Intelerad Medical Systems, Montreal, introduces the IntelePACS clinical viewer, a rapid-access viewer for referring physicians and other nondiagnostic users. The new viewer is a user-friendly application launched via the InteleBrowser Web interface, and utilizes a streaming protocol that speeds image distribution from server to user by progressively refining image detail as it is retrieved. Existing IntelePACS customers receive the clinical viewer as a software upgrade. (888) 655-3434;


Toshiba America Medical Systems, Tustin, Calif, has received FDA clearance for the Aquilion 16, a 16-slice CT scanner. It also contains a 40-row Quantum detector that is capable of generating 16 simultaneous .5-mm slices with each 500-millisecond gantry revolution. (800) 421-1968;


Siemens Medical Solutions, Mountain View, Calif, introduces the Sonoline G50″ all-digital ultrasound imaging system. This new system offers tissue harmonic imaging, AutoColor technology, MultiHertz” multiple frequency imaging, and directional power Doppler imaging for use in obstetrics, gynecology, abdominal, vascular, shared service cardiac, and urology applications. The system’s open architecture allows for the seamless integration of additional options, such as digital archiving and review and transfer of complete ultrasound studies including digital dynamic clips. (888) 826-9702;


Howtek Devices Corp, Hudson, NH, introduces a new integrated film digitizer, the Fulcrum Mammography Film Digitizer. The product accepts large and small mammography films, digitizing them and serving them directly to the network. At 250 scan lines per second, Fulcrum captures an 8 x 10 mammogram in less than 20 seconds, in addition to capturing the full fidelity of the image. It also utilizes new imaging and electro-optical technology, such as the Red Hot” lamp that is specifically attuned to illuminating x-rays, and a Continuous Bar” imaging sensor that uses a combination of contact image sensor and SHA technology. (800) 444-6983;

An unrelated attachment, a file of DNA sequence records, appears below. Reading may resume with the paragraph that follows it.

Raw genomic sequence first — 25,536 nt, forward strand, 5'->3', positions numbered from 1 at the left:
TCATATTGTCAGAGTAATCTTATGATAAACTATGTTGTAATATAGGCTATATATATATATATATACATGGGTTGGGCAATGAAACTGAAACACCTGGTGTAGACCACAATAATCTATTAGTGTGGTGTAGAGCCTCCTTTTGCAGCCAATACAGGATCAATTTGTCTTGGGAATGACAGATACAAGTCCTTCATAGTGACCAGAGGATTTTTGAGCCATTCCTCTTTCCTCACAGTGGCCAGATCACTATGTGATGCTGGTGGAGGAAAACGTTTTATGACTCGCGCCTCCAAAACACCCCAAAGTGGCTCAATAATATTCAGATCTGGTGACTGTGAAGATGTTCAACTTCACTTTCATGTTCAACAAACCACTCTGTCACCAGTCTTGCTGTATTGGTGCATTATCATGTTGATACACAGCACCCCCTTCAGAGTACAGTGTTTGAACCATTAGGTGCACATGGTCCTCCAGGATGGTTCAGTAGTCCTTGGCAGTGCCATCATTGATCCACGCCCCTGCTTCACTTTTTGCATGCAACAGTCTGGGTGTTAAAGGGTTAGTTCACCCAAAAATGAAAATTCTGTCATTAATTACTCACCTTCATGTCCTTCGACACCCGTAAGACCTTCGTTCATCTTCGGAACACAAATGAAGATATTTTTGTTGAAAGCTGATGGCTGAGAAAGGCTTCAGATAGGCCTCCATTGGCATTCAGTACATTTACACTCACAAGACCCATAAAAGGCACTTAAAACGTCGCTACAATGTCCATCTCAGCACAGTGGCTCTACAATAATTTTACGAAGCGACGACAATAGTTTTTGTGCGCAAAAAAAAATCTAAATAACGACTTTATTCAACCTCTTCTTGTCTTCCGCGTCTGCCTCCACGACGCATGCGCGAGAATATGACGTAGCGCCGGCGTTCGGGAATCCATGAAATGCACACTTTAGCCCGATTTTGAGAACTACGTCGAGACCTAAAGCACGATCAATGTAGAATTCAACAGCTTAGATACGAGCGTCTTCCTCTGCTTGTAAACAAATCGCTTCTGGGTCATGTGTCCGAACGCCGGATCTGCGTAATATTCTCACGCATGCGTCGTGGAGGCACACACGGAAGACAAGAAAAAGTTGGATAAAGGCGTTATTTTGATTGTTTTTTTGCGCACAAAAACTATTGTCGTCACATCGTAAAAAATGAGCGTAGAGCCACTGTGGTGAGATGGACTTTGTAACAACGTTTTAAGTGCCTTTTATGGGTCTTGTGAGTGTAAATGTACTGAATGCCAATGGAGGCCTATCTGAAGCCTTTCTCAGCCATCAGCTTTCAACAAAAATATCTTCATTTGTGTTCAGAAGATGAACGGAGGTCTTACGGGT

BarcoView, Kortrijk, Belgium, introduces the 1 MegaPixel, 2 MegaPixel, and 5 MegaPixel Coronis? flat panel display systems. The Coronis systems bundle one or more high-resolution LCD displays with a high-speed, 10-bit graphics controller and MediCal? QA management software into a compact digital display system. The systems are compatible with PIN, Barco’s integrated product intelligence that ensures acceptable-quality image display and distribution by means of intelligent medical display technology. Coronis systems intelligence includes the integrated I-Guard? sensor, which assures continuous and consistent DICOM-compliant viewing, and maintains soft-copy image quality for optimum diagnostic confidence without need for manual QA intervention. (678) 475-8000;


Royal Philips Electronics, Bothell, Wash, introduces AcQSim MR, a new software package that uses MRI to plan radiation treatment for oncology patients, and the Panorama 0.23T R/T, a new MR system dedicated to radiation therapy planning. The Panorama features sideways patient entry, and phased-array RF coil technology that delivers high signal-to-noise images with each application. (800) 526-4963;